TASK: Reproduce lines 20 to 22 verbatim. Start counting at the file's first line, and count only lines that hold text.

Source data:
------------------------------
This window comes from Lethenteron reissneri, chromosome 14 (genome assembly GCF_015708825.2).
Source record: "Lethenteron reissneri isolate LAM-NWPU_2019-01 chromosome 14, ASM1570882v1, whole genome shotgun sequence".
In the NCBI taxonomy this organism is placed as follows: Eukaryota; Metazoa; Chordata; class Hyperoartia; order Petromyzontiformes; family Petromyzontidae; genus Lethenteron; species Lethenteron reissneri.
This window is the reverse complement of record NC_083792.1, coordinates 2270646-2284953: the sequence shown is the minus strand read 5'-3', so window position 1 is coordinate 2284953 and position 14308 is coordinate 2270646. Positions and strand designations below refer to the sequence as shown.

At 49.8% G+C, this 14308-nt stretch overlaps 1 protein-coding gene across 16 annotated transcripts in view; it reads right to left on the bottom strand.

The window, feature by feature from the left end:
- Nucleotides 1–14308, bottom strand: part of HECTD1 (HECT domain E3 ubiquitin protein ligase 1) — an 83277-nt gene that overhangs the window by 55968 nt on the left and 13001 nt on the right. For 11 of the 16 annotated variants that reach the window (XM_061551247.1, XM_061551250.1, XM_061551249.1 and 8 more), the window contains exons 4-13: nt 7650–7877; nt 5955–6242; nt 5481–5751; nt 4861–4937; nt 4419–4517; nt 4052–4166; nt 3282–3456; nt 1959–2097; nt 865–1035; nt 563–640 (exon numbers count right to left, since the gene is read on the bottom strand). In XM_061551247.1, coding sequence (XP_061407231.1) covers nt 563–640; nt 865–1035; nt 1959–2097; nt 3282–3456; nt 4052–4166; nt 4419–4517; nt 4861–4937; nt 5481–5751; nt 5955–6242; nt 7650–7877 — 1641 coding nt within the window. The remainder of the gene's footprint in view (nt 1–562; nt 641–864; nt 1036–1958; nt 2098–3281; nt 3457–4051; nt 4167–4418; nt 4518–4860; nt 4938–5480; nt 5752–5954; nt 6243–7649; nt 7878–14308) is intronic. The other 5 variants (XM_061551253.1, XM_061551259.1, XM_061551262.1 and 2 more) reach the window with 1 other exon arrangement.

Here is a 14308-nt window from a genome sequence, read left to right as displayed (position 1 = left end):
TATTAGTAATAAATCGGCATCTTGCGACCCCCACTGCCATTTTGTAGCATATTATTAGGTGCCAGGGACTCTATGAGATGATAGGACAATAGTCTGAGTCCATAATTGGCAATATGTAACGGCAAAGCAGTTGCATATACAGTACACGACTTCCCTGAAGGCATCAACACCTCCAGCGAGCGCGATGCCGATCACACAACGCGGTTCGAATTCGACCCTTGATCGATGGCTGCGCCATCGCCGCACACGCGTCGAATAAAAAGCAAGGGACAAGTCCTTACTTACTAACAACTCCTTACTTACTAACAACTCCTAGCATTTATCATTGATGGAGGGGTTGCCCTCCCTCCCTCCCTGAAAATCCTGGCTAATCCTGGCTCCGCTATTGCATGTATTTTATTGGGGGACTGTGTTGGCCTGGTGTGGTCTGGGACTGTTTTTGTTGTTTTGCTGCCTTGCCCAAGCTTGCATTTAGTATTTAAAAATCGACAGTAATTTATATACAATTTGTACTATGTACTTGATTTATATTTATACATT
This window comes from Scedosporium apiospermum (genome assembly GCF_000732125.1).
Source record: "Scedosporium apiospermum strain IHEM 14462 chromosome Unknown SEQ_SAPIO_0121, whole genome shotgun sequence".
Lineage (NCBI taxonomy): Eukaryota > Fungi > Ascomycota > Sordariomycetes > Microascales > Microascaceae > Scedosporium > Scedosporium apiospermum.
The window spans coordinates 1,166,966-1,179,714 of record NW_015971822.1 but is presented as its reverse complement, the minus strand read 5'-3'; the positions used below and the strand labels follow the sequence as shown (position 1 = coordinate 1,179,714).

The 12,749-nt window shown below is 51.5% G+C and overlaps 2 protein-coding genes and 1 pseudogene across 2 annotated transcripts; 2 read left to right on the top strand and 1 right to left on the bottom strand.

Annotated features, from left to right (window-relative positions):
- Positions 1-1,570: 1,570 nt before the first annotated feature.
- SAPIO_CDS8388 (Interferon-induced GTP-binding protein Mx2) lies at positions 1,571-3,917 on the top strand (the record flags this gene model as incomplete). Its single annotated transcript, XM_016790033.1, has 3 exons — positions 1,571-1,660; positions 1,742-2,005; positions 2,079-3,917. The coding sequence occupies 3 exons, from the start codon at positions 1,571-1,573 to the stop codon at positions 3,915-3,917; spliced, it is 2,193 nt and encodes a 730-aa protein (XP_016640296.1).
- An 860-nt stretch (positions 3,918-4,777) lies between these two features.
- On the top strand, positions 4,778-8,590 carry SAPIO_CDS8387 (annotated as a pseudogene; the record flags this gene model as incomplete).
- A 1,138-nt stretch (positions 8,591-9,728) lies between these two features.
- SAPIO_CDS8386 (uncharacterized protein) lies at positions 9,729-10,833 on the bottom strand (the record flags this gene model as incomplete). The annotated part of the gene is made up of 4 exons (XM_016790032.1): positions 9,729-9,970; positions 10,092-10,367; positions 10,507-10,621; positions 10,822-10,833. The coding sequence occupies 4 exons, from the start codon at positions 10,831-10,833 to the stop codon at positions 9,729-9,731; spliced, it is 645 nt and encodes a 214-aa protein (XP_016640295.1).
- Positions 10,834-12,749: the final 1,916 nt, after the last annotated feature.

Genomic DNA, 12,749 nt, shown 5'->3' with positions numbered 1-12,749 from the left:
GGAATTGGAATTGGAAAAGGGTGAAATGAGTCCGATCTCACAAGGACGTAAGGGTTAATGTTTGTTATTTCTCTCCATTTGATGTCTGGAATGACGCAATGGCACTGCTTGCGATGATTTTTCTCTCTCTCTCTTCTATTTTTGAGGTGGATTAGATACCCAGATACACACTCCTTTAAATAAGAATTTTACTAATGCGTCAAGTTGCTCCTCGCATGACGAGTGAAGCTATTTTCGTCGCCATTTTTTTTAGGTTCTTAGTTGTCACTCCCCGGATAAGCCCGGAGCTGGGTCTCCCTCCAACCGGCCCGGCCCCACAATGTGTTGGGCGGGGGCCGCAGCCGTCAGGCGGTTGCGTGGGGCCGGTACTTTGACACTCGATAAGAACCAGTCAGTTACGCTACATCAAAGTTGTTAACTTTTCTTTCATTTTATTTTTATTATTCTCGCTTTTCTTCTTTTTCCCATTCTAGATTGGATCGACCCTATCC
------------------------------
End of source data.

- A 1,138-nt stretch (positions 8,591-9,728) lies between these two features.
- SAPIO_CDS8386 (uncharacterized protein) lies at positions 9,729-10,833 on the bottom strand (the record flags this gene model as incomplete). The annotated part of the gene is made up of 4 exons (XM_016790032.1): positions 9,729-9,970; positions 10,092-10,367; positions 10,507-10,621; positions 10,822-10,833. The coding sequence occupies 4 exons, from the start codon at positions 10,831-10,833 to the stop codon at positions 9,729-9,731; spliced, it is 645 nt and encodes a 214-aa protein (XP_016640295.1).
- Positions 10,834-12,749: the final 1,916 nt, after the last annotated feature.